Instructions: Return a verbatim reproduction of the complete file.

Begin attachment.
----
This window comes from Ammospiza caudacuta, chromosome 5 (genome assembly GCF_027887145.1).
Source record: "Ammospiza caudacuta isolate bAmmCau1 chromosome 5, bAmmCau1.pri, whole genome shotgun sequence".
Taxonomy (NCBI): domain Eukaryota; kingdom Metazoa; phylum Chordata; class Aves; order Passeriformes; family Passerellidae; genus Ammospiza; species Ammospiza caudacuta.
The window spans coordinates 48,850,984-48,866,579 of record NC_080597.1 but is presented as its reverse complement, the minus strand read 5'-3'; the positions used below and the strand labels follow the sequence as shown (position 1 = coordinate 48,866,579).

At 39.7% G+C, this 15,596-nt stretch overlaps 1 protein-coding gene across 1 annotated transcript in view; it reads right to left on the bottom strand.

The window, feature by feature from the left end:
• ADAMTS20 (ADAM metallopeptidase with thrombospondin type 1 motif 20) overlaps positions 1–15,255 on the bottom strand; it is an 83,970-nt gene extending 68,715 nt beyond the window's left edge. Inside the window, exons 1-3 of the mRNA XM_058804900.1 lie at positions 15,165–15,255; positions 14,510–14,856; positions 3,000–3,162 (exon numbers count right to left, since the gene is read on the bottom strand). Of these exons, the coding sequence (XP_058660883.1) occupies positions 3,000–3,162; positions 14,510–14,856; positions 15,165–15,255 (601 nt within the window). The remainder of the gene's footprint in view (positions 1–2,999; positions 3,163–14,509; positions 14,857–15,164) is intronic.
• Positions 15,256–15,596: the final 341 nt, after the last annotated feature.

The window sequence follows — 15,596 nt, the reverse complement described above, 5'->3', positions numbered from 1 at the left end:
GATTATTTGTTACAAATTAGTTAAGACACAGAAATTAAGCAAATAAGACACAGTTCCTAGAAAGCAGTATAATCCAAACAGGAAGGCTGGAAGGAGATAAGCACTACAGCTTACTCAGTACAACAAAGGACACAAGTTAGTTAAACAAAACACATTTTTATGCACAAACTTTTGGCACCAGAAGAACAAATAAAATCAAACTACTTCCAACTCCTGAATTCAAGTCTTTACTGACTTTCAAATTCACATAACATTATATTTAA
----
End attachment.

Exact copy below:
This window comes from Ammospiza caudacuta, chromosome 5 (genome assembly GCF_027887145.1).
Source record: "Ammospiza caudacuta isolate bAmmCau1 chromosome 5, bAmmCau1.pri, whole genome shotgun sequence".
Taxonomy (NCBI): domain Eukaryota; kingdom Metazoa; phylum Chordata; class Aves; order Passeriformes; family Passerellidae; genus Ammospiza; species Ammospiza caudacuta.
The window spans coordinates 48,850,984-48,866,579 of record NC_080597.1 but is presented as its reverse complement, the minus strand read 5'-3'; the positions used below and the strand labels follow the sequence as shown (position 1 = coordinate 48,866,579).

At 39.7% G+C, this 15,596-nt stretch overlaps 1 protein-coding gene across 1 annotated transcript in view; it reads right to left on the bottom strand.

The window, feature by feature from the left end:
• ADAMTS20 (ADAM metallopeptidase with thrombospondin type 1 motif 20) overlaps positions 1–15,255 on the bottom strand; it is an 83,970-nt gene extending 68,715 nt beyond the window's left edge. Inside the window, exons 1-3 of the mRNA XM_058804900.1 lie at positions 15,165–15,255; positions 14,510–14,856; positions 3,000–3,162 (exon numbers count right to left, since the gene is read on the bottom strand). Of these exons, the coding sequence (XP_058660883.1) occupies positions 3,000–3,162; positions 14,510–14,856; positions 15,165–15,255 (601 nt within the window). The remainder of the gene's footprint in view (positions 1–2,999; positions 3,163–14,509; positions 14,857–15,164) is intronic.
• Positions 15,256–15,596: the final 341 nt, after the last annotated feature.

The window sequence follows — 15,596 nt, the reverse complement described above, 5'->3', positions numbered from 1 at the left end:
GATTATTTGTTACAAATTAGTTAAGACACAGAAATTAAGCAAATAAGACACAGTTCCTAGAAAGCAGTATAATCCAAACAGGAAGGCTGGAAGGAGATAAGCACTACAGCTTACTCAGTACAACAAAGGACACAAGTTAGTTAAACAAAACACATTTTTATGCACAAACTTTTGGCACCAGAAGAACAAATAAAATCAAACTACTTCCAACTCCTGAATTCAAGTCTTTACTGACTTTCAAATTCACATAACATTATATTTAA